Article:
HL and AP Biology come with a heavy workload including reading, notes and lab write-ups.

“[In AP Biology] I’ve sort of flipped the classroom so [students] watch videos and take Cornell notes. I have a very intricate notebook that they have to do,” Ms. McCoart said. “Then we come in and do some lab or activity based on that information or if it’s more complex we go over that information again and then do the activity… Then they have to study for their tests and they do have to read parts of their textbook.”

“[IB Biology students] have to read the textbook, and I give them some guided notes that goes along with the reading so that as they read they can prepare their notes,” Ms. Sotomayor said. “Sometimes they have additional online assignments that they complete digitally. Then there are labs–sometimes there are write-ups for the labs, sometimes there aren’t– [and] studying for testing.”

Finally, the course concludes with different assessments. The AP Biology test consists of 65 multiple-choice questions and eight free-response questions. Two of these questions are more extended, taking around 20 minutes each, while the other six take between three and seven minutes each. 

The IB exam consists of four components. Students complete papers one and two on day one. Paper one is multiple choice, while paper two consists of database free-response questions. The next day students take paper three, which is largely based on an optional topic that students have picked and studied. This paper also includes a choice of extended response questions. Finally, 20% of a students final score is the Internal Assessment (IA) which students write in the first year of the course. This is an independent research paper similar to the ones written in preparation for the science fair. An underclassmen’s experience with science fair is thought to be worthwhile for many reasons, such as writing and analytical skills, but another one of these reasons is its usefulness in preparing students for potentially writing an IA.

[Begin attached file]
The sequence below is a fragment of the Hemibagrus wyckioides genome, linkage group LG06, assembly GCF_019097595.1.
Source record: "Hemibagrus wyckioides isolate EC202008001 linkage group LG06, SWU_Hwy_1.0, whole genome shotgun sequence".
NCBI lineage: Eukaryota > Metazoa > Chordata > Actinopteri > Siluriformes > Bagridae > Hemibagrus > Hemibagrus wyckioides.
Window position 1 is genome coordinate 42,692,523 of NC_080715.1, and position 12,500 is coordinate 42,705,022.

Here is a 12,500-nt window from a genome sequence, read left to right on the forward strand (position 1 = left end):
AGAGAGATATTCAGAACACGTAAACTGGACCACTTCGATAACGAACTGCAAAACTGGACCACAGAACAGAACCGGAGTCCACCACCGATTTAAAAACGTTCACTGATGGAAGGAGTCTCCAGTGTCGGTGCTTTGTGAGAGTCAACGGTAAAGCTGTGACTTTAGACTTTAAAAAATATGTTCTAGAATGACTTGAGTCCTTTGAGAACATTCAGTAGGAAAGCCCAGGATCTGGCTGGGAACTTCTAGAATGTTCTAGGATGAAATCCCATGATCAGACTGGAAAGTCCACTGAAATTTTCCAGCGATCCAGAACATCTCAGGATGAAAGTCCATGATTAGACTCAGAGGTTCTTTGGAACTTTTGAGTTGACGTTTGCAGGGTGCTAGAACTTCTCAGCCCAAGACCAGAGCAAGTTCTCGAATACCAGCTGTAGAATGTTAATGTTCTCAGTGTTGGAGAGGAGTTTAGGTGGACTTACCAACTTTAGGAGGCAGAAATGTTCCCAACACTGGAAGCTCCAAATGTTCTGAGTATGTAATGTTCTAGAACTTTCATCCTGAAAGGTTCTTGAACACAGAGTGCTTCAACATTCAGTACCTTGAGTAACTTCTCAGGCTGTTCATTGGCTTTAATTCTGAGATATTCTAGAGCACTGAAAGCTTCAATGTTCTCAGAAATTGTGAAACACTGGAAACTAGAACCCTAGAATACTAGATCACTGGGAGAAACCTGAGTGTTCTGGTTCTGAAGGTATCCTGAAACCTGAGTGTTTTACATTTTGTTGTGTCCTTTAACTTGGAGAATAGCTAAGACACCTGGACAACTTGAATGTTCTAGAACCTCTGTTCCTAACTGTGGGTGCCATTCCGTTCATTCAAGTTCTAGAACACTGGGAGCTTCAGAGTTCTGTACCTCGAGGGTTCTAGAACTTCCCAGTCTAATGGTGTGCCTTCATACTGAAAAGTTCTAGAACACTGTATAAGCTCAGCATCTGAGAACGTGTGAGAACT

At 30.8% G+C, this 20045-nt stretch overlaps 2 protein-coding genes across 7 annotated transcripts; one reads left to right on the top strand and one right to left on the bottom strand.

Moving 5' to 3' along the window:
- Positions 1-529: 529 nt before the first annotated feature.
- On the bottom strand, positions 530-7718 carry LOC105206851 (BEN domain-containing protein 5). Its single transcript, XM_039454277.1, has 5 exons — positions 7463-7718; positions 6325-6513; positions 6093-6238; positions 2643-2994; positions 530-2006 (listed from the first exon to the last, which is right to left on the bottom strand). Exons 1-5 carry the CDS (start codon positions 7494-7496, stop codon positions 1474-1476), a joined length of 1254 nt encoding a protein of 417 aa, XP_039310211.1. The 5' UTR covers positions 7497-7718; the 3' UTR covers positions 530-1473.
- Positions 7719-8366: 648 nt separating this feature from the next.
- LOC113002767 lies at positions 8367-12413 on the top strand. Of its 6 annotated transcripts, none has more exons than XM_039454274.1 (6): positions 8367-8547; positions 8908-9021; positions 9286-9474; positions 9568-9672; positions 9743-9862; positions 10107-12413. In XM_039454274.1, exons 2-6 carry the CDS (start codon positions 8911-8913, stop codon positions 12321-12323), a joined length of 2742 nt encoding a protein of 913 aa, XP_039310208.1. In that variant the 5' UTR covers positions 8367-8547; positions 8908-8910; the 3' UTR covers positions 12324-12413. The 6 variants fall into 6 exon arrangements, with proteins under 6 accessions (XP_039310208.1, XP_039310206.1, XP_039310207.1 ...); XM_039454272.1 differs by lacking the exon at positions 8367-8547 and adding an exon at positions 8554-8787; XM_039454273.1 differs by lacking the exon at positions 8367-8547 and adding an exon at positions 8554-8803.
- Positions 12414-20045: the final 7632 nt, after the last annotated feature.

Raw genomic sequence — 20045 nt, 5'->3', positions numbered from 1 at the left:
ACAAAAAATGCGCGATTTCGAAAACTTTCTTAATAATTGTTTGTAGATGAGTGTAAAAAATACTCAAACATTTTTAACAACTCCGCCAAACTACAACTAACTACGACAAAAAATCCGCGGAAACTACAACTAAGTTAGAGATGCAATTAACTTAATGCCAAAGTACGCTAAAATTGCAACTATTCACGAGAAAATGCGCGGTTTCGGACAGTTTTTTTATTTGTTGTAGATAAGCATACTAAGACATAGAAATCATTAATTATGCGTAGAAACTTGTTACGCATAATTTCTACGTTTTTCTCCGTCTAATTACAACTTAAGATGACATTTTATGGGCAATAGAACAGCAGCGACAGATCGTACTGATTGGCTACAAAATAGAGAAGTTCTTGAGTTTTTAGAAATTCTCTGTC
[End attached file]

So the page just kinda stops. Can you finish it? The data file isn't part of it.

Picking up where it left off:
The standard and advanced diplomas require four years of English classes in high school. Following ninth and tenth grade,  several pathways exist to achieve this requirement, including AP English classes. The school offers AP English Language and Composition (only offered to juniors) and AP English Literature (only offered to seniors). 

“[AP] Language and Composition is more nonfiction [material] and focus on rhetoric, … the art of speaking and writing effectively,” Mrs. Sarah Becker, who currently teaches HL English part two and has taught AP Language and Composition in the past, said. “I find that students who are of all interests academically can really appreciate the language class because it feels cross-curricular in the skills application… My students who are really STEM oriented that I’ve had in the past have really appreciated the AP Language class.”

In addition, the school offers IB English at both an SL and HL level, known as IB Language and Literature and IB Literature, respectively. Both courses are two years in length and include an IB exam which consists of a spoken oral and a timed paper one and paper two at the end of part two. HL English also consists of an essay written toward the end of part one.